Establishing context in trading is important. When an asset’s price is rising and falling on a minute-by-minute basis, you may find such micromovements relevant. However, if you’re more interested in price movements over the course of a week, these minute-by-minute trends won’t matter as much.
This is where time frames in trading come in. They set the context of your trading analysis strategy. Here’s what you need to know about chart time frames and how to use them.
This article at a glance:
- A time frame is a period of time where price movements take place.
- Using time frames in trading is essential to help make decisions about the strength and direction of trends.
- Different time frames suit different trading styles.
- Multiple time frames will give you a clearer picture of how an asset is trending.
What are time frames?
A time frame is a period of time where price movements take place. This could be anywhere from a few seconds or a minute, to weeks. For example, when you track price movements of an asset across minutes, it means that you’re using minutes as a timeframe.
Using time frames in trading is essential to help make decisions about the strength and direction of trends. This is because a time frame is the period during which you carry out your analysis using time as a guide. The aim is to establish whether there are any notable trends over the course of a given time frame. If your timeframe is days, then movements on a minute-by-minute basis are less relevant.
Which time frame is best for trading?
The chart time frames you use will depend on the assets you’re trading. The best time frame to trade forex could be different from the best time frame for stocks. Moreover, the time frames you use will also vary based on the type of trading strategy you use. For instance, a position trader is more likely to hold positions for longer periods than a day trader would.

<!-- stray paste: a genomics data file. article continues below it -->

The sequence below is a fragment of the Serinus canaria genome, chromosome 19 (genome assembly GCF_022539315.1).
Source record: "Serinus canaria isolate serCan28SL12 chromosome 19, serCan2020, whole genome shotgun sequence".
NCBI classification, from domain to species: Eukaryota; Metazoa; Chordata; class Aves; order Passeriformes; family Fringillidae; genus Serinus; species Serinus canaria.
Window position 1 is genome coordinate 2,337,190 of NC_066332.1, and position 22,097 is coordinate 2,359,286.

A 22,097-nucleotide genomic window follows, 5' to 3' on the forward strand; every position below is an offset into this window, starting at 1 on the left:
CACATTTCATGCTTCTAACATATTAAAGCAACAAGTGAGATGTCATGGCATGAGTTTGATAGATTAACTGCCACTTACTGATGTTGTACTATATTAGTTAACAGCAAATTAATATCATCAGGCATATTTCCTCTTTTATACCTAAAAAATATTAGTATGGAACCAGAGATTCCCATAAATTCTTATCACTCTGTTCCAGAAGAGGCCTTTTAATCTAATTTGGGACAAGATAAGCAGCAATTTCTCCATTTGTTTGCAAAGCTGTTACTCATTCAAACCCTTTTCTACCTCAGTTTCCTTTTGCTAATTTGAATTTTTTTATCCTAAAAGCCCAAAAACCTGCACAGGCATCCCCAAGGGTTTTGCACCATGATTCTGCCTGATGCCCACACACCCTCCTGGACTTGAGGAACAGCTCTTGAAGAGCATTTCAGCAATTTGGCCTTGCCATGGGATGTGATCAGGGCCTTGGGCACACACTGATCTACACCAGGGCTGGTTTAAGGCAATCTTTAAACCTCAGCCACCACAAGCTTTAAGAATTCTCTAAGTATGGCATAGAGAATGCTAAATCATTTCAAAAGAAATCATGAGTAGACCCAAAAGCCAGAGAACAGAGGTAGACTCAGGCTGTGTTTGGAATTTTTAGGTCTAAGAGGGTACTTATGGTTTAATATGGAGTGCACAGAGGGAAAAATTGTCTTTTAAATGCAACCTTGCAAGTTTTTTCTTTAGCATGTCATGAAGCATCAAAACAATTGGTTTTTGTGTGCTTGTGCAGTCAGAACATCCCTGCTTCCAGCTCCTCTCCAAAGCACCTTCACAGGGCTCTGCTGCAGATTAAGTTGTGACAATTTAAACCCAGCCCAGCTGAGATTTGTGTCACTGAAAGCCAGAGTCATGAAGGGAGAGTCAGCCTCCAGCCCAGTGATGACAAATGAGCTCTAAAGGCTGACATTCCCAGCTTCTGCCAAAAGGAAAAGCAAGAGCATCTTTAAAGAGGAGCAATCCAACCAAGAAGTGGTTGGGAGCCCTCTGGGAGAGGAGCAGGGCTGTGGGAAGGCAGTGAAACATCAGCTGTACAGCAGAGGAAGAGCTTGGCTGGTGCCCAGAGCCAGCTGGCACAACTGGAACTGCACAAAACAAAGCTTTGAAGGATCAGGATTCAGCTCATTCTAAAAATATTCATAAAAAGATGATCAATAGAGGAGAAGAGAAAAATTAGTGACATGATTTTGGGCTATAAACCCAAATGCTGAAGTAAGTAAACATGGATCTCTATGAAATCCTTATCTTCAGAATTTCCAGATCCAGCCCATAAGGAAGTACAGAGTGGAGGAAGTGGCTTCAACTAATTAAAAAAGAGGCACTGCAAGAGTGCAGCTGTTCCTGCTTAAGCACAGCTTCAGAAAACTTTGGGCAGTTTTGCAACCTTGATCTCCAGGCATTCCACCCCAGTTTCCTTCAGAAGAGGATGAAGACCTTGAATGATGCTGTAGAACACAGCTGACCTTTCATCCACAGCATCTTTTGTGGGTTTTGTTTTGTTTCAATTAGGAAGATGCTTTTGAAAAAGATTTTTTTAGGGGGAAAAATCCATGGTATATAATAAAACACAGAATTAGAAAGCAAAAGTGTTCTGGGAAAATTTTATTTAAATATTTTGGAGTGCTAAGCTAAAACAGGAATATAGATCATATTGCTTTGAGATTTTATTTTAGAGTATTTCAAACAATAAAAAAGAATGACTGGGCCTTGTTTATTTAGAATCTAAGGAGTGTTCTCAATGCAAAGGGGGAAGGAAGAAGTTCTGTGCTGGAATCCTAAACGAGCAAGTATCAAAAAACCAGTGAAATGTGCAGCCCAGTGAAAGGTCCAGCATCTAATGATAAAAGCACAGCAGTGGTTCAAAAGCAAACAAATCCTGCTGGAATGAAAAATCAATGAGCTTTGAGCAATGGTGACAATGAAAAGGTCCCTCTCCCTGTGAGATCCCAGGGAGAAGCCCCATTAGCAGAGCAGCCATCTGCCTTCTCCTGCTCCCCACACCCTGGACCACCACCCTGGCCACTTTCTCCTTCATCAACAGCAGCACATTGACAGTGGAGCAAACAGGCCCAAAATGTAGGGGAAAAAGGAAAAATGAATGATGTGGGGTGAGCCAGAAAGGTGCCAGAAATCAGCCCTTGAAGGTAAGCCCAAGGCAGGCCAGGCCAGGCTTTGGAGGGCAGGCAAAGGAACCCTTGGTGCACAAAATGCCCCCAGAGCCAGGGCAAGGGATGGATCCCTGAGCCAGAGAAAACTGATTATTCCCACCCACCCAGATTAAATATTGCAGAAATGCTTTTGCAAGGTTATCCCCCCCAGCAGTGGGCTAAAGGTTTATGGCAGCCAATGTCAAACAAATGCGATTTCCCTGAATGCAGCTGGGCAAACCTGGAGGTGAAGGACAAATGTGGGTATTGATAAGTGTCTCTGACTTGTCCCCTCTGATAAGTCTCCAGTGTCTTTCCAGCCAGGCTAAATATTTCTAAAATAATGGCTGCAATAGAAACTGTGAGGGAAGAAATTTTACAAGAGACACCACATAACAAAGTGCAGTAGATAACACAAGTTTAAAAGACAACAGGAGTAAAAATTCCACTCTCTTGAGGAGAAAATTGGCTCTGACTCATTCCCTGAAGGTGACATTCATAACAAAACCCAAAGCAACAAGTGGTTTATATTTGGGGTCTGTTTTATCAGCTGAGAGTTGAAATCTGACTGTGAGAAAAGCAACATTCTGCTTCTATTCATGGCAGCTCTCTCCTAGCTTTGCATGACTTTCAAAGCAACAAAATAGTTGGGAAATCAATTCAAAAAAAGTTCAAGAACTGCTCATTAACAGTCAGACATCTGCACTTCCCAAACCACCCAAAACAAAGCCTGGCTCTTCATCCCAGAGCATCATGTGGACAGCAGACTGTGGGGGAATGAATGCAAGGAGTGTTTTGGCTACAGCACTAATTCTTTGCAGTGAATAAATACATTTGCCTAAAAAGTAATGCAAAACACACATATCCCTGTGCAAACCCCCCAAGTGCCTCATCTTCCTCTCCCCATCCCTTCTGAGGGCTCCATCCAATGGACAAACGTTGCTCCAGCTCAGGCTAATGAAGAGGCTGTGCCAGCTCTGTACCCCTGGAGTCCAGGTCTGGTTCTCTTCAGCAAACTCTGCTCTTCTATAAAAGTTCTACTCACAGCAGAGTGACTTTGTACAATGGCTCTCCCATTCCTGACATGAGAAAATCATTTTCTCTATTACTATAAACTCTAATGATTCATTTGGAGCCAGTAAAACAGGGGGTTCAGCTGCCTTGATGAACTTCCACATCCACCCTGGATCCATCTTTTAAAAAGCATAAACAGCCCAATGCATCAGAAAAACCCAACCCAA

In contrast, a day trader won’t hold a position overnight. Because they’re aiming to make multiple trades per day/hour, they may choose time frames that last 15 minutes or less. The objective is to use time frames that fit your trading strategy.
By putting time frames together with other metrics such as support/resistance lines, breakout points, chart patterns, and ongoing trends, you are likely to get a better idea of how an asset’s price is trending.
The best time frames for trading
Here’s an overview of the best time frames for different types of trading:
Best time frames for scalping
Scalping uses a short-term time frame. Scalpers usually aim to make moves every few minutes. They tend to use time frames ranging from every 1 to 15 minutes. The best scalping time frame and one most commonly used by scalpers is 1-2 minutes.
Best time frames for day trading
Using 15-minute time frames is useful to day traders because their aim is to enter and exit positions multiple times per hour/day. The primary market trend can be established using 60-minute time frames. From there, time frames of 15 minutes can be used to establish short-term trends.
Best time frames for swing trading
Swing traders aim to capitalise on short and medium-term trends. The best time frame for swing trading is short-term, based on movements of an asset price every four hours. Four-hour charts can be used in conjunction with longer time frames, usually spanning days, in order to establish an overall view of the trend.
Best time frames for position trading
The best time frame for position trading is one with a longer-term focus. The aim of position trading is to find an asset that will appreciate in value, and hold it for a longer period of time. Therefore, the best time frames for this type of trading usually span the course of a day and/or week. In general, you can look at daily prices and then take a broader overview by looking at price changes over the span of a few weeks.
How to use multiple time frames in trading
Trends can exist simultaneously. Focusing on a single time frame chart will cause you to miss a lot of information that you may find useful for your trading style. On the other hand, a multi-time frame strategy allows you to look at the most important time frames for the asset you’re trading, but also consider other periods. For instance, a swing trader can have short-term time frames as their main focus, but should also consider primary (longer) and secondary (intermediate) market trends.
By using multiple time frame analysis can you get a complete overview of how an asset’s price is trending and make the right decision based on your trading strategy.
This material is for general information purposes only and is not intended as (and should not be considered to be) financial, investment or other advice on which reliance should be placed. INFINOX is not authorised to provide investment advice. No opinion given in the material constitutes a recommendation by INFINOX or the author that any particular investment, security, transaction or investment strategy is suitable for any specific person.